The nature of the market means that early mornings and/or late nights are inevitable.

Starting out

A good starting point for the job is gaining relevant qualifications. These might include:

  • Level 1 Diploma in Introduction to Professional Cookery.
  • Level 2 Certificate in Hospitality and Catering Principles (Professional Cookery – Food Preparation and Cooking).
  • Level 2 Certificate in Professional Patisserie and Confectionery.
  • Level 2 Diploma in Professional Cookery.

Once working, your employer may encourage you to take further qualifications, such as:

  • Level 3 (NVQ) Diploma in Professional Cookery.
  • Level 3 Award in Supervising Food Safety in Catering.
  • Level 3 Diploma in Advanced Professional Cookery.
  • Level 3 Diploma in Professional Patisserie and Confectionery.
  • Level 3 (NVQ) Diploma in Hospitality Supervision and Leadership.


A Chef de Partie earns an average salary of £16,984 per annum, moving up to £20,113 as a sous chef, with head chefs earning an average annual salary of £24,811.

(Figures from:

Restaurant Manager

The role of restaurant manager is very similar to that of chef in that they are tasked with responsibilities involving customer service issues as well as those relating to ensuring that the food coming out of the kitchen is the best it can be. They will also deal with any staffing issues and other details that contribute to the smooth running of the operation as well as optimum profitability. 

Depending on the business, the role of restaurant manager will include duties that overlap those of the chef, such as, the overseeing of food preparation, checking the size of the servings, the organising of stock, ordering food and drink supplies, maintaining equipment, adhering to health and safety precautions, making sure the kitchen and dining areas are cleaned according to certain standards, keeping records of these practices for health inspectors, and dealing with other ad hoc issues as required – which can range from important details like interviewing, hiring and supervising the training of new staff members, as well as organising shifts, through to more mundane tasks such as ordering flowers for the tables.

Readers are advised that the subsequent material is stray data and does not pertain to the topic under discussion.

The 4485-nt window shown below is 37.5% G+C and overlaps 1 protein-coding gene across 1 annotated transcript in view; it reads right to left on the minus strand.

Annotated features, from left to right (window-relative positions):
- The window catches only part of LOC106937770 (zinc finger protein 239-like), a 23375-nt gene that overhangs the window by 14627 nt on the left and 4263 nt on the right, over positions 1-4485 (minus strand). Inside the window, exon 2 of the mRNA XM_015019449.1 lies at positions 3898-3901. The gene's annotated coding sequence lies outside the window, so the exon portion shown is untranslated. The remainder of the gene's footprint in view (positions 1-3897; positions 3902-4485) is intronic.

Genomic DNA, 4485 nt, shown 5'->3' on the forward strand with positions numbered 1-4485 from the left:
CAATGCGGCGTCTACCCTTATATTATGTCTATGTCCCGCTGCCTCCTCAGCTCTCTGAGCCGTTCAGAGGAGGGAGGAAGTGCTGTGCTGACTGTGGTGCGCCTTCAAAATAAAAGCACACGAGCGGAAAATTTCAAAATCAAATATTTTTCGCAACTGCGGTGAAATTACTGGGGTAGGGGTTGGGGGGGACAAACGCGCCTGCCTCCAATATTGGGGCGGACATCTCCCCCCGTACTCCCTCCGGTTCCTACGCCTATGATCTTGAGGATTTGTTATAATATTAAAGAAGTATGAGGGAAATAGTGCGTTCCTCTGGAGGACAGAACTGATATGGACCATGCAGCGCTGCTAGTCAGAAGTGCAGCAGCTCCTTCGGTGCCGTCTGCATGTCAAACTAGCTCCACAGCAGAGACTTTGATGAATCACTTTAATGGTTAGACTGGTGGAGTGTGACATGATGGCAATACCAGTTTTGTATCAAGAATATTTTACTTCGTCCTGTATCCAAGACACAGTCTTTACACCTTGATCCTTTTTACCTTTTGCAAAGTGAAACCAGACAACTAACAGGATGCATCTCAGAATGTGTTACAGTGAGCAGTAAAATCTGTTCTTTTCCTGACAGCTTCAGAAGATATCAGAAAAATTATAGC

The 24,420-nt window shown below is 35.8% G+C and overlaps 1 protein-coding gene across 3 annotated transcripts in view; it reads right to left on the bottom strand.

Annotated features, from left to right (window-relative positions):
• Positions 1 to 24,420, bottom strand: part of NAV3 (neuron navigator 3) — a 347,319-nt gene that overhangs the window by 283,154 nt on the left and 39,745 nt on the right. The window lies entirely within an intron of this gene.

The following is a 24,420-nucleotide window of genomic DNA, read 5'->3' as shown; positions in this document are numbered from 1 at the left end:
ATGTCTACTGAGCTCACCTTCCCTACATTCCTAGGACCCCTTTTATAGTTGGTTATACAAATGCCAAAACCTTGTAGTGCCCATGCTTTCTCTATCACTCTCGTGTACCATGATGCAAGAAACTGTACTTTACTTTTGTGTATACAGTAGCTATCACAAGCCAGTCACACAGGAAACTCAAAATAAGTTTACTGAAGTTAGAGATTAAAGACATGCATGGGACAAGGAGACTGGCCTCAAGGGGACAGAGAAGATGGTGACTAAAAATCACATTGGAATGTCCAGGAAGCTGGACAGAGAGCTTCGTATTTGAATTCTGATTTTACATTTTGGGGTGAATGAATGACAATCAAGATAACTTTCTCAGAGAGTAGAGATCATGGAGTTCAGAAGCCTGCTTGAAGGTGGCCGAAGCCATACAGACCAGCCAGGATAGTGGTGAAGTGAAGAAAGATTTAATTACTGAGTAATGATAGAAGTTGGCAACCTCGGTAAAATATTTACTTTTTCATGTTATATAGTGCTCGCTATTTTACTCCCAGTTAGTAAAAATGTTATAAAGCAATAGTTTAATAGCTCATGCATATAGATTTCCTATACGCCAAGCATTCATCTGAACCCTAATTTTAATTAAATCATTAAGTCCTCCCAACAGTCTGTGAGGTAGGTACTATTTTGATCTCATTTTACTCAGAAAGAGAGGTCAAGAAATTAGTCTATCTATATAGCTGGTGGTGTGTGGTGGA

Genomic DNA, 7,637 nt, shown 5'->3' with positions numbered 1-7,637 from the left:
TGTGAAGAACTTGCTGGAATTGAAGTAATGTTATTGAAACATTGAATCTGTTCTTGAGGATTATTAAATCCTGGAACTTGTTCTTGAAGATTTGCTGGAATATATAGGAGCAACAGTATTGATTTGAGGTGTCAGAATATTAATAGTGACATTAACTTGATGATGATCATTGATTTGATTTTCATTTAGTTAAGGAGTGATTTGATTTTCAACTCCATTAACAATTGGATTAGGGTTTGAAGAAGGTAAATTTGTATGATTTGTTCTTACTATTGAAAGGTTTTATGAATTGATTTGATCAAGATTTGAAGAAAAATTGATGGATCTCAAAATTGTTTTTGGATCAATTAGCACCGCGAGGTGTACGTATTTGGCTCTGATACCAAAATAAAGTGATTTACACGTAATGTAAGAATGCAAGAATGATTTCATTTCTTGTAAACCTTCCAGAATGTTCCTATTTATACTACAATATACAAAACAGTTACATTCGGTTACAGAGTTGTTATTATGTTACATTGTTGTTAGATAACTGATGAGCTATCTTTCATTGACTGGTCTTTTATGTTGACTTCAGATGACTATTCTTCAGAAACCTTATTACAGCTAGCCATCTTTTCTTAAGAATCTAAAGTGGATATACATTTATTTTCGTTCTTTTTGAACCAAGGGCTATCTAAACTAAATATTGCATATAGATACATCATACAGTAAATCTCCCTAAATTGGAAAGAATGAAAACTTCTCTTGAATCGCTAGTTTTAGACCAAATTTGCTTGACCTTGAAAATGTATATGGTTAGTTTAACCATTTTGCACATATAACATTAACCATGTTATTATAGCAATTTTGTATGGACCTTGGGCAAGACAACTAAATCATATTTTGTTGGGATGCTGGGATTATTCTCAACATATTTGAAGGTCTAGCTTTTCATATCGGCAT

If there is one overriding area of expertise that restaurant managers must have, it’s in customer service. The aim of any catering service or establishment is customer satisfaction, which ultimately creates repeat business.

The watchwords for service then are simple but important. Customers expect prompt, friendly and professional service. Of course, the best laid plans don’t always materialize and so it is also the role of the restaurant manager to be ‘fixer-in-chief’ should anything go wrong or where there is a dispute between staff and customers. This can often require tact, diplomacy and a great deal of patience.

Owners of restaurants or catering businesses very often take on the role of manager themselves which will also incorporate hands-on activities such as designing menus – again to fit in with budgets and contribute to profitability targets – and in larger businesses this might extend to planning marketing campaigns etc.

Naturally, Service-leavers will recognise the parallels, such as they are, with the Military chain of command. Catering is a tough and competitive industry but the skills acquired in the Forces transfer very neatly.

Entry requirements

There are no strict entry qualifications required but a good standard of education and as much relevant work experience as you can muster will help enormously. New entrants into the sector can work themselves up through the waiting staff team and may choose to study towards qualifications that will make them more attractive as candidates such as:

  • Level 3 Award in the Principles of Supervising Customer Service Performance in Hospitality, Leisure, Travel and Tourism.
  • Level 3 (NVQ) Diploma in Hospitality Supervision & Leadership.


A restaurant manager earns £14,966 – £31,842 per annum with an average of £22,500.

(Figures from:

Leave a Reply

Your e-mail address will not be published. Required fields are marked *

This site uses Akismet to reduce spam. Learn how your comment data is processed.